It’s a mess that can and must be avoided, he stresses. But he rejects the idea of implementing some variation of China’s one-child policy. “I believe that the greatest instrument of population management is education, particularly girl-child education. One, the longer they stay in school, the longer it takes them to start producing children. Two, when they are educated they can manage their family planning better, and they can also manage their homes better … [Education] is fundamental. If we haven’t got that right, there aren’t many things that we can get right.”
Obasanjo had his chance to get things right. Twice. From 1976 to 1979, he was in charge of the military regime that then governed Nigeria, and then from 1999 to 2007 he served two terms as an elected president. But Nigeria is hardly a role model for African development. Surely Obasanjo must shoulder some of the responsibility?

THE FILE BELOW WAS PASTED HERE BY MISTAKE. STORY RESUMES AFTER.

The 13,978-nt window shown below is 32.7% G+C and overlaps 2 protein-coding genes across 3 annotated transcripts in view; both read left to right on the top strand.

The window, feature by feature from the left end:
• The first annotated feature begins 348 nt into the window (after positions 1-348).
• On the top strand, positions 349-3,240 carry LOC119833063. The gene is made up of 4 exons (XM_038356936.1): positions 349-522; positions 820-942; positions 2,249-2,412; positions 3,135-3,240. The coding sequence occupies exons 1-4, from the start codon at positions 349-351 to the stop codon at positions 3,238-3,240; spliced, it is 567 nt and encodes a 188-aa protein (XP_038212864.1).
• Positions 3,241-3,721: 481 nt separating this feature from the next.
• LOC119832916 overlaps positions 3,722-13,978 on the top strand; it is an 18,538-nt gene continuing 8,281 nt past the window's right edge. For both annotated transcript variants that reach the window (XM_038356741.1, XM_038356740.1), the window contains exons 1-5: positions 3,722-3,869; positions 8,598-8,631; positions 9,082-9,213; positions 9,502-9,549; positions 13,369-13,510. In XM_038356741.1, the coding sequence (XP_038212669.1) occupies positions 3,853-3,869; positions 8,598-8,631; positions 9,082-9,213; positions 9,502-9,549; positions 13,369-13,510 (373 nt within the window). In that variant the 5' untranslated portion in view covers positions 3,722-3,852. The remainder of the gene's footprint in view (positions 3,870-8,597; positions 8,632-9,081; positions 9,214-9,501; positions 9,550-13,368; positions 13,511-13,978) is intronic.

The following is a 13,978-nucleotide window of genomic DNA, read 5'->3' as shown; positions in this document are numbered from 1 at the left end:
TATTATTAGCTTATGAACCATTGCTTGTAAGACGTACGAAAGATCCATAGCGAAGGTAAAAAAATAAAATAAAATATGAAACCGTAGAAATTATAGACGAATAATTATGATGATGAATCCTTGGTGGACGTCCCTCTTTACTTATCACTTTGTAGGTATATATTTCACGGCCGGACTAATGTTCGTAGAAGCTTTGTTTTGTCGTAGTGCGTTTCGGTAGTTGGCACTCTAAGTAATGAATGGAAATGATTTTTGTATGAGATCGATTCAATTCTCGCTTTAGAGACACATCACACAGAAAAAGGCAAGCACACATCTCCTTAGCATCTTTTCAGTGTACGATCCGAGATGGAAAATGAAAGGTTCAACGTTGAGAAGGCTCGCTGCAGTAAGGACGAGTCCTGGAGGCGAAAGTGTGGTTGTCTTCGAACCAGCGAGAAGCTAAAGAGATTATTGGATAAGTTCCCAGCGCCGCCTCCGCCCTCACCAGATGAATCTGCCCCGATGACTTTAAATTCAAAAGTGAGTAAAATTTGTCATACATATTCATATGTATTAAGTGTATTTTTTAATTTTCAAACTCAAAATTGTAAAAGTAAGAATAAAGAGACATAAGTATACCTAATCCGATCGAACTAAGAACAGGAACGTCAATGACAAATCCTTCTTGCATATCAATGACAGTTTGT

That’s not how he sees it. He said he wouldn’t really do anything differently, and maintains that his major constraint was the relatively low price of oil, which in 1999 hovered around $9 a barrel.
“If when I became president the price of oil was $25 per barrel, of course there are things that I would have done that I was not able to do ... with the benefit of hindsight I would say you never get the resources that you need. If I got the resources I needed, and if what I put in place my successors had continued, the situation in Nigeria would have been different today.”
And, he argues, the situation in Nigeria needs to be different — not just for Nigeria, but for the continent. The same applies to South Africa. As African superpowers, their success or failure will make or break their neighbours. “Nigeria and South Africa can do better than they are doing ... If Nigeria and South Africa fail themselves and their subregion, they will fail Africa. And if Nigeria and South Africa fail Africa, where is our hope? Where is our salvation?”
The answer lies, perhaps, in East Africa, where Obasanjo identifies two countries that are doing things properly: Rwanda and Ethiopia. Over the past decade, both nations have posted impressive economic growth, and made major strides in areas such as education, healthcare and poverty reduction. But neither country is a democracy: both are de facto one-party states in which freedom of speech is an alien concept and opposition is violently discouraged.